Building With Bottles

Plastic Bottles

In a world of diminishing natural resources, architects, designers and builders are always looking for new, eco-friendly building materials. Enter the eco-brick.

An “eco-brick” is, quite simply, a plastic bottle that’s used as a brick. The bottle is usually stuffed with dry garbage to keep it from collapsing. They are simple and easy to make — all you need is a plastic bottle, some trash (the inorganic kind, like plastic bags) and a stick to stuff the trash into the bottle. The bricks are then fitted together using cement and steel bars. These environmentally friendly bricks are cheaper than more traditional materials like concrete — and, surprisingly, up to three times stronger as well, especially when it comes to wind resistance.

Milk Bales

Although eco-bricks might literally be made from garbage, their construction still requires some discrimination, and while they are cheap, plentiful, and eco-friendly, they do have some disadvantages when compared to the ordinary concrete brick. Only certain types of garbage can be used as a bottle filling — it must be inorganic (no food, nothing wet or toxic, nothing where bacteria can grow and create a health hazard). The bricks must be carefully filled and not have any gaps, lest they create a structural weakness — they are, after all, only plastic, and a single small gap could easily compromise the whole. Since plastic bottles are not always uniform in size, it can also be a challenge to gather consistent groups of “bricks.” The caps must be included with the bottles to avoid water damage or insect infestation, and, like any petroleum products, eco-bricks are quite flammable, especially if they are stuffed with dry trash like paper.

This new way of creating building materials has gained popularity in Guatemala and the Philippines, where communities have taken to making entire buildings with recycled bottles that would otherwise clutter up the landfill or the street. In Guatemala, a series of “bottle schools” have been built using eco-bricks, bringing educational facilities to impoverished areas that may not otherwise have been able to afford them. The “bottle schools” also make a big difference in the waste disposal problems in those countries — in the Philippines, for example, statistic show that any given town in the country throws away enough plastic bottles to construct a new “bottle school” every few weeks.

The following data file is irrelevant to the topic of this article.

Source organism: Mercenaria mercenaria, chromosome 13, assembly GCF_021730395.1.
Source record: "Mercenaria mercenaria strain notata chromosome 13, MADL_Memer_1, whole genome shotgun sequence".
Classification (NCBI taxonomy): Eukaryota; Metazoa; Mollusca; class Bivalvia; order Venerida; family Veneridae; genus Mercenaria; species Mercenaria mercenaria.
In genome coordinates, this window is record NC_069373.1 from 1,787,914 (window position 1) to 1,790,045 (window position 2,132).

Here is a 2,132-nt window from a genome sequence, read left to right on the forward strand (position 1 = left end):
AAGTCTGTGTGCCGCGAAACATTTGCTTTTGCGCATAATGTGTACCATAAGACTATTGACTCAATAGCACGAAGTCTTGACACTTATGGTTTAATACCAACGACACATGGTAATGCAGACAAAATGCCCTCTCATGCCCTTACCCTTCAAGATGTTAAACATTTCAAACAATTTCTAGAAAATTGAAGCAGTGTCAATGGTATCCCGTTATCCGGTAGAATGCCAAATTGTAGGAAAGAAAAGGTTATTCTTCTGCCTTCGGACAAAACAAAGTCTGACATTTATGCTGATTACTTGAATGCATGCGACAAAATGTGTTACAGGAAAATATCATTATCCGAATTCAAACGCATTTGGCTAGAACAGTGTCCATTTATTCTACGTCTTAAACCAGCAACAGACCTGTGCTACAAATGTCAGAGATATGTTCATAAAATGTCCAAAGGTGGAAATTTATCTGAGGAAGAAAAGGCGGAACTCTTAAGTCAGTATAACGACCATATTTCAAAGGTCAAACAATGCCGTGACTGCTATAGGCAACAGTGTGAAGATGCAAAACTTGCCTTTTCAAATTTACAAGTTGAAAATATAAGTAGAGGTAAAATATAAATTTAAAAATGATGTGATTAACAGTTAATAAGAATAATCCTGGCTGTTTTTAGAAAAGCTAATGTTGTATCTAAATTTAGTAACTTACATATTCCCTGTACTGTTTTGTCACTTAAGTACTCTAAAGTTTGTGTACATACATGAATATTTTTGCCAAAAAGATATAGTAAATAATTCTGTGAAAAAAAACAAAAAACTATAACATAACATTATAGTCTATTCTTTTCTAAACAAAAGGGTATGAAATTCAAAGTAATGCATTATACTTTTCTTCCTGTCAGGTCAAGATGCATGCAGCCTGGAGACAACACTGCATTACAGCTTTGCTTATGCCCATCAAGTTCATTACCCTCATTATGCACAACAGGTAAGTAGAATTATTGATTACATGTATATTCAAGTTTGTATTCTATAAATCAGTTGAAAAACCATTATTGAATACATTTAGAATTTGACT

Wobo Heineken

Building with bottles has become so popular that Hug it Forward has created an entire website guide devoted to showing how to create eco-bricks. This is not a new idea, however. Using bottles as building materials came into vogue as early as 1963, when famous beer brewer Alfred Heineken conceptualized the “WOBO” or world bottle, a square-shaped bottle with an interlocking design that was created specifically to be used as a sort of brick. Not coincidentally, Heineken apparently had the idea after he visited the Caribbean, where he saw not only impoverished conditions, but beaches and streets overflowing with discarded plastic bottles.

Although the WOBO had a noble goal and a precision execution, the idea didn’t get any traction at the time, and a general lack of interest and widespread use led to the eventual disappearance of the world bottle. The idea itself, however, has lived on, with everyday plastic bottles being pressed into service every day.

Bottle wall

Eco-bricks are not a perfect solution to the problem of expensive housing materials and waste disposal, but they are proof that necessity is often the mother of invention, and a school literally built from compacted waste material is preferable to no school at all. The bottle brick is a lesson all its own: that with ingenuity and invention, nearly anything is possible.

Featured images:

Matthew from Distinctive Doors has experience in selling energy efficient recycled composite doors and frames – his favorite topics to write about are creative reuse of the ordinary, energy efficient homes and adaptation of industrial materials (especially reuse of shipping containers).

Filed in: Going Green, Green Building

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